Every few years, a new product explodes upon the global mixology scene, and bar folks’ ears perk up. A new toy! A few years back, genever, the Dutch predecessor to today’s gin, became the darling of the industry with its unique, malty flavor. Today, China’s fascinating spirit, baijiu, is snaking its way from Asia across the world.

Baijiu is reminiscent of genever in that it is rich, powerful and unusual, at least to American palates. While vodka is touted as the most popular spirit worldwide, baijiu is more widely sold than vodka in the global market. (A billion Chinese can't be wrong, right?)

Baijiu is high-octane (ranging from 80 to well over 100 proof) and made from distilled fermented grain, mainly sorghum. The English translation of "baijiu" is "white liquor," meaning that it is typically an unaged, clear liquid. It is slowly surfacing in the US market, and I got my hands on Hong Kong Baijiu for my own at-home experimentation.

Aptly named, Hong Kong is touted as the "gateway to Asia," and HKB is the perfect steppingstone into the baijiu category. Created by a Frenchman living there, this blend of sorghum, rice, wheat and corn is more palatable to Western taste buds than some of the rougher Chinese moonshine found deep in rural areas. HKB tasting notes include wheatgrass, red fruits, crisp apple and toffee with a malty, sweet corn finish that lingers.

At first, the nose hits you like a musty sock left in the back of the closet for too long. But, upon second whiff, a complex, slightly sweet, crisp wave of intrigue tickles your curiosity. Honestly, I love it neat. Sipping smoky scotch, rye whiskey or mezcal is my speed. That said, my passion for mixology leads me to mix, enhance, contrast and play with people's taste buds. And, so, the games began …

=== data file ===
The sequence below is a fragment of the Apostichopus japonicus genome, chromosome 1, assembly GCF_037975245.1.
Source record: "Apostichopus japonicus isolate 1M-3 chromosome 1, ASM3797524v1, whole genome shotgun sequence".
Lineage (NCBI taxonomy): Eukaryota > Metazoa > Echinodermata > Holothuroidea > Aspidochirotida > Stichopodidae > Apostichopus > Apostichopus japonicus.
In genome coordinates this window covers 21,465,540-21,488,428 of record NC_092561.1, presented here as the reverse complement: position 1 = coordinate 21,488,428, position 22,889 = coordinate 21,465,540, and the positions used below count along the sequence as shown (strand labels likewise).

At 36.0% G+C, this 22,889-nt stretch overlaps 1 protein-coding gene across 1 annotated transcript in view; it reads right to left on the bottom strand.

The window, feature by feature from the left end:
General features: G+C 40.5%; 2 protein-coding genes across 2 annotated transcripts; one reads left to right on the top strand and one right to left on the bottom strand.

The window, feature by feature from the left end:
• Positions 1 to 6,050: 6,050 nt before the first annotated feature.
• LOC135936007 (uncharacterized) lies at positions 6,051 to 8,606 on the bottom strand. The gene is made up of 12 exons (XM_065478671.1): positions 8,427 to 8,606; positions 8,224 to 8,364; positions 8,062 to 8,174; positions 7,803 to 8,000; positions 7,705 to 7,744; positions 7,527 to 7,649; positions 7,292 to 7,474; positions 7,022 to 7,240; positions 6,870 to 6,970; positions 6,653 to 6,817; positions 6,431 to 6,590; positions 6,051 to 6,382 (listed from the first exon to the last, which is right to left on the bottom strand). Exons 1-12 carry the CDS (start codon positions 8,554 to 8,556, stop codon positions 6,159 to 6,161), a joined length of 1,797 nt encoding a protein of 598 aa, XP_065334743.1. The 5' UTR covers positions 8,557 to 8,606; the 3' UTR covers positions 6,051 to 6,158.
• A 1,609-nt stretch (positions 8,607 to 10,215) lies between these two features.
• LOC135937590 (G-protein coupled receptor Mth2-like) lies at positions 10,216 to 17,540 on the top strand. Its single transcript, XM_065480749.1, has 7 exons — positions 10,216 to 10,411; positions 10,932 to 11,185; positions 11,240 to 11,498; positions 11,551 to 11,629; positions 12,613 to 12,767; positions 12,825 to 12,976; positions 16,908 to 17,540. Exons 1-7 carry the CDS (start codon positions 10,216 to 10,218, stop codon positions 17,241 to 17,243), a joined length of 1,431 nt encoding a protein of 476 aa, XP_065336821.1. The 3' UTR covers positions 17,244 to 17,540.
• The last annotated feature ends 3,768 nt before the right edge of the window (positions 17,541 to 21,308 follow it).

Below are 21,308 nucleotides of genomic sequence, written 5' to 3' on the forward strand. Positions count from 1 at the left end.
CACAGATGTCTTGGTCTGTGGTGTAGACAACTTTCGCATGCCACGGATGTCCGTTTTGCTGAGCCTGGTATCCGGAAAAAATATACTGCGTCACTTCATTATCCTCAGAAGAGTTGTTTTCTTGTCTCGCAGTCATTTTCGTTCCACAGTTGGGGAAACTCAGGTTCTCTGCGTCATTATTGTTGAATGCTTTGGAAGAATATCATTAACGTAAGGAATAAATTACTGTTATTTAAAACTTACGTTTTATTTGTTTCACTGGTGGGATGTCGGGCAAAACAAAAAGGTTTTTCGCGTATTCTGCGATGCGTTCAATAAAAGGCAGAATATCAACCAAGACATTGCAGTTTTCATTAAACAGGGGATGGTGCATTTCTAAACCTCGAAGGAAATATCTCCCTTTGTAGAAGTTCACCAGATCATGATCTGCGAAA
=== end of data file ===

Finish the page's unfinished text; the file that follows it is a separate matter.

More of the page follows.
Citrus is a no-brainer with most spirits, and baijiu is no exception. A kiss of lemon or lime punches up the fruit notes, as will agave nectar and honey. I also like to use liqueurs as modifiers because fruit, coffee, chocolate or herbal notes can be fun to contrast any base spirit.

Below are a couple of recipes I created with Chinese New Year (Feb. 8) in mind. Feel free to try them, or tinker with your own combinations. What's more fun than tinkering with the many possibilities of a new-to-you spirit? "Gung Hey Fat Choy" (or "Happy New Year") to all you little Fire Monkeys out there!

Kowloon Moon

  • 2 ounces baijiu
  • 1½ ounces OM Dark Chocolate Sea Salt
  • ½ ounce orange liqueur
  • 2 dashes Bitter End Mexican Mole bitters
  • 1 egg white

Dry shake (no ice) all ingredients to get the egg white frothy. Shake a second time with ice. Strain into a cocktail glass. Garnish with chocolate shavings on the surface of the egg white froth.

Fire Monkey Manhattan

(a twist on a classic Manhattan)

  • 2 ounces baijiu
  • ¾ ounce Ancho Reyes chile liqueur
  • 2 dashes orange bitters
  • Stir all ingredients with ice. Strain into a cocktail glass. Garn
  • ish with orange twist.